Timor, Ms Sue Downie also urged that priority be given to establishing the rule
of law. She said that in East Timor, the United Nations will have the
opportunity to plan and implement strong state building measures in East Timor:
‘without rule of law you cannot build schools, because they will be vandalised.
There is no point in training teachers if they are going to be corrupt’. Ms Downie recognized that it
would be a long, slow process, first adopting rules and laws and training
police, court officials, prosecutors, prison officials and officers. It would
have to take place in addition to, and perhaps at the same time as,
re-establishing and rebuilding the shattered infrastructure. The rule of law
had not been established in Cambodia before the departure of UNTAC. East
Timor’s leaders would have to address three points which Ms Downie thought
Cambodia’s current leaders have failed to do: ‘that is, impunity, nepotism and
corruption. This comes back to rule of law. Without rule of law you cannot
combat those three issues that have caused such problems in Cambodia’.
UNTAET has given priority to re-establishing the
judicial system. New South Wales Attorney-General Jeff Shaw reported, following
a visit to East Timor in April 2000, on the process of establishing a court
system to deal independently with criminal and civil cases. He wrote: ‘In light
of the pressing need for people with the skills and training, the destruction
of court houses, burnt law libraries, scarce resources and multiplicity of
languages (the traditional Tetum, Portuguese, English and Bahasa Indonesian),
this is a formidable challenge’. UNTAET had reinstated Indonesian law on a
transitional basis, as the law which potential judges and legal practitioners,
East Timorese men and women educated in Indonesia, understood after a period of
24 years of Indonesian rule. That law was modified so that it did not apply
where it conflicted with internationally recognised human rights standards (for
example, Indonesian laws in respect of anti-subversion, national security and
defence had been abrogated). Capital punishment had been abolished. Eight
judges had been appointed to the District Court in Dili, on the basis of a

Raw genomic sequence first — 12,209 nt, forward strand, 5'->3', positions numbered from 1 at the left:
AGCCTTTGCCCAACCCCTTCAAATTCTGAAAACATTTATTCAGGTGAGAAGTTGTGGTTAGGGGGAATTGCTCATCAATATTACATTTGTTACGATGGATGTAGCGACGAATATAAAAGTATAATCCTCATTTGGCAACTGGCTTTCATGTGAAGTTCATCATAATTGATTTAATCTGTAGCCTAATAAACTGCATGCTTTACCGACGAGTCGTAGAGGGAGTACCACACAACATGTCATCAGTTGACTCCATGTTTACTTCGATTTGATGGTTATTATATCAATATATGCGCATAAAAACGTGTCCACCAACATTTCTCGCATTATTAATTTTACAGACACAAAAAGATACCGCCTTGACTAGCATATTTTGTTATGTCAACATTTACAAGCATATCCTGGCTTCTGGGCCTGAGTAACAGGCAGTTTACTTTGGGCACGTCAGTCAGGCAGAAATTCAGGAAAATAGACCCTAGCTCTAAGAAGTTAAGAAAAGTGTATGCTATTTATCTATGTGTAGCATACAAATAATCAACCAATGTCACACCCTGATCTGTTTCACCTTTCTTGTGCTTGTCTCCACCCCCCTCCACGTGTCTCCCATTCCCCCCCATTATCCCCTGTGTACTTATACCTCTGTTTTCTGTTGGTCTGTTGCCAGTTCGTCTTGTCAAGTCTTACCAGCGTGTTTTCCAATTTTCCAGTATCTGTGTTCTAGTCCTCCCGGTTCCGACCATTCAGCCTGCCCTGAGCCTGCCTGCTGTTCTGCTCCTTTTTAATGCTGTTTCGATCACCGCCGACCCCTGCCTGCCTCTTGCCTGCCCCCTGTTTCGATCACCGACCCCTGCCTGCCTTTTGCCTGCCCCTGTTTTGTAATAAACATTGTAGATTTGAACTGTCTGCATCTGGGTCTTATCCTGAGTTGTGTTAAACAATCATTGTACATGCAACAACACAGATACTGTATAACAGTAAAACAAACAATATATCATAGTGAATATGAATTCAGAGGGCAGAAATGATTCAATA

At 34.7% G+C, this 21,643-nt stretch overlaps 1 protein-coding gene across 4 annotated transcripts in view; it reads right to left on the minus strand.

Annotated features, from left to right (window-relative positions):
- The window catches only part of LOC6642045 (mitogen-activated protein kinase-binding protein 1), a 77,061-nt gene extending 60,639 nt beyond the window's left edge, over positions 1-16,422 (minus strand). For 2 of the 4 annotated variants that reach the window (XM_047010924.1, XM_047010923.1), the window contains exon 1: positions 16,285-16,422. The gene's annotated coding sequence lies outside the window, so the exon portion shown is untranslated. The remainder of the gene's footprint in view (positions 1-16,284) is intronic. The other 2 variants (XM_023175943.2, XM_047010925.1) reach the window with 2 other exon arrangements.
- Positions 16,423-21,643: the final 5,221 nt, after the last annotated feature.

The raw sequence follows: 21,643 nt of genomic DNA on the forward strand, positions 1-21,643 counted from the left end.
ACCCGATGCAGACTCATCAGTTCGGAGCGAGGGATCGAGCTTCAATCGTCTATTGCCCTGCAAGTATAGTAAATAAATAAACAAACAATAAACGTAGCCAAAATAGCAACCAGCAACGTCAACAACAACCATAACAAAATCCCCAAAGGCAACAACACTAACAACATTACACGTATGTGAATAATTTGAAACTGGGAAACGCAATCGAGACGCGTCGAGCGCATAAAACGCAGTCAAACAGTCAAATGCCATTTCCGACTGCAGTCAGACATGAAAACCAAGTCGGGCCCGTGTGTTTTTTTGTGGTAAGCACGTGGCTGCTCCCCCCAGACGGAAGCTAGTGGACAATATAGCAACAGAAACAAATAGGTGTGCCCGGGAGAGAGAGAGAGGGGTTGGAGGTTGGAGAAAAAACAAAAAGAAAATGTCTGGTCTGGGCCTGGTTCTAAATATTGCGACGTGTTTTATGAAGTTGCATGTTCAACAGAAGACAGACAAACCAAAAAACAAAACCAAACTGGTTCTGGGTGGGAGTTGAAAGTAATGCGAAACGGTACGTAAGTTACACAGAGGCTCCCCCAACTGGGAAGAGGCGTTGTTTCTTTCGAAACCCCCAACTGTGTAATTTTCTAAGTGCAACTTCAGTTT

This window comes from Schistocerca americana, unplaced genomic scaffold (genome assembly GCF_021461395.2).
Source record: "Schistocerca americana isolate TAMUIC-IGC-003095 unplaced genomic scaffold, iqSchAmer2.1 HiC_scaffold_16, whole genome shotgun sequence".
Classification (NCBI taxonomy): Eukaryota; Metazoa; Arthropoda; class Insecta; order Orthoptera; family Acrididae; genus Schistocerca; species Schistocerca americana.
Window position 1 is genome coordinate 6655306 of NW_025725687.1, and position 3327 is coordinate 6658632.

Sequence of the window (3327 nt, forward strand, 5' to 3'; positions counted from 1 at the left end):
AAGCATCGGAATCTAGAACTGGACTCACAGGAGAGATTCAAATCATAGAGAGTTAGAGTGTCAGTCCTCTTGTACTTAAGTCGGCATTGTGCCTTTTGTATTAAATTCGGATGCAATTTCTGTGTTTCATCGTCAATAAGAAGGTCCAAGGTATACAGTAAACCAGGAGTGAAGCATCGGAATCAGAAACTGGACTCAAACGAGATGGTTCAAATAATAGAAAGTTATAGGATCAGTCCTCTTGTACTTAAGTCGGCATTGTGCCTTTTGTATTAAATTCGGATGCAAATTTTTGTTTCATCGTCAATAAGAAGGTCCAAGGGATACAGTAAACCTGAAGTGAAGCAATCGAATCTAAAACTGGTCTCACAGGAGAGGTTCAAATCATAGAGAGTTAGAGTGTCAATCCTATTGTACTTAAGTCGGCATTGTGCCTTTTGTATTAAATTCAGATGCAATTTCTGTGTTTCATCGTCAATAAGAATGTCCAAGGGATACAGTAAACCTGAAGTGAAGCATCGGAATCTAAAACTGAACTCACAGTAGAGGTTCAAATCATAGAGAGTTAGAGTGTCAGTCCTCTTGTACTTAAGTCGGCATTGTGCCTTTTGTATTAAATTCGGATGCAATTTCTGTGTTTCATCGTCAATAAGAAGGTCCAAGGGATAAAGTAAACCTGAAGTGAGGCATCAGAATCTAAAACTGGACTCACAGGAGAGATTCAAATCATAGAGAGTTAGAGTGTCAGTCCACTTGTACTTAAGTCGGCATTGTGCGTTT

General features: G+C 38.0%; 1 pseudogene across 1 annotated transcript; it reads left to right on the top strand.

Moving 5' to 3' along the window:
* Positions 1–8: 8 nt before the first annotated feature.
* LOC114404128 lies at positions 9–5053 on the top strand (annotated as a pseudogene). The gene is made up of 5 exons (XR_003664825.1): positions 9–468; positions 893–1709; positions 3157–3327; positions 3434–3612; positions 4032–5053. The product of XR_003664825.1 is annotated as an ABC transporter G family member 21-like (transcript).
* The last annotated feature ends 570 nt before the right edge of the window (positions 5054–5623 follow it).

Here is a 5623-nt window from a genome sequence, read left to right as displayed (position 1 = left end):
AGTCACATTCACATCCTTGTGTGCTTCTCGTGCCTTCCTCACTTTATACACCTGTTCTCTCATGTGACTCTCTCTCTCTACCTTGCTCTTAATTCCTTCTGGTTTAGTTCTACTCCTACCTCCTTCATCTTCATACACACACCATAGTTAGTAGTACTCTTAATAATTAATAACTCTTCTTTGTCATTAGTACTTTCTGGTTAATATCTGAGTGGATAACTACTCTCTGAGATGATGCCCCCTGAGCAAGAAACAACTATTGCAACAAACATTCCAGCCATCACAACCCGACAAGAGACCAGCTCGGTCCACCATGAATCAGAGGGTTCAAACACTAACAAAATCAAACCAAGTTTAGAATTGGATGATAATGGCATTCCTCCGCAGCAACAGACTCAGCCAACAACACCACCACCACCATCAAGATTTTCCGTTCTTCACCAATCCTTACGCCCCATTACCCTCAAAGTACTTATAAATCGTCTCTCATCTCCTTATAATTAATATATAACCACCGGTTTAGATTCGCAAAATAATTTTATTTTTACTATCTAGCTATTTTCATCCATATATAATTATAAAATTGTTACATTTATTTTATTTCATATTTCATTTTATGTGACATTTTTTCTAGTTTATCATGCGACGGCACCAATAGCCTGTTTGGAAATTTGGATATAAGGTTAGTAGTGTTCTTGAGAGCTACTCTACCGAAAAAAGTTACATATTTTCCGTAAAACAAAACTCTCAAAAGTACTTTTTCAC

two-year probationary period. Prosecutors and public defenders had also been
appointed. They were mostly young, Indonesian-educated lawyers without
substantial practical experience who were going through intensive training,
with the unavoidable result that the backlog of criminal trials was growing.
Several witnesses drew the Committee’s attention
to the seminal role played by the rule of law in democratic societies and the
need to establish at an early date the rule of law in East Timor. There has
been criticism of UNTAET for not moving fast enough to give effect to the rule
of law, as there has been of other areas of UNTAET’s administration. However,
delays are inevitable. In establishing a new nation from the rubble of the
post-ballot scorched earth policy of the militias and TNI, it has taken time to
put in place a legal system and the appointment and training of personnel who
will run it.
In a society that was racked with violence for
25 years and where arbitrary arrest, detention, torture, rape and
execution of East Timorese people were carried out without regard to the rule
of law, it may be difficult, in some cases, for East Timorese to come to terms
with the concept of rule of law. It is therefore important for the legal system
to gain quickly the respect and support of the population so that people
automatically turn to the legal system for redress rather than resort to
Portugal and Portuguese
Ambassador Justo da Silva told the Committee on
13 August 1999 that Portugal had already set up a commission, which
had done preparatory work on civil administration, education and related
matters, in anticipation of making a contribution to the United Nations
administration in East Timor. He said Portugal accepted that it had obligations
and anticipated continuing co-operation with East Timor for a long time, and
that it would be in the first rank of international aid donors.
Following the United Nations and the World Bank
meeting on aid to East Timor in Tokyo on 17 December 1999, Portugal pledged
$US50 million to pay for the establishment and running of the territory’s new
During a visit to Dili on 3 December 1999, the Portuguese Foreign Minister, Mr
Jaime Gama, announced that Portugal planned to spend 75 million euros on aid to
East Timor until 2003, having already spent between 55 and 60 million euros
since May 1999.
Mr Gama said at the European Union Foreign Ministers meeting in Luxembourg on
14 June 2000 that Portugal would make $US100 million available during 2000 as
part of the international initiative to reconstruct the territory. By the end of August 2000,
Portugal had become in dollar terms the single most important contributor of
aid to East Timor.
The Banco Nacional Ultramarino was the first
bank to re-open in East Timor after the Indonesian withdrawal when it opened in
Dili on 29 November 1999, making payments in escudos, which remained a
recognized currency in the territory until the United States dollar was made
the official currency on 24 January 2000.
Prime Minister António Guterres visited East
Timor during 22-26 April 2000.
In the course of the visit, Mr Guterres pledged a monthly subvention of 50,000
euros to Falantil, the military wing of the CNRT. Defence Minister Castro Caldas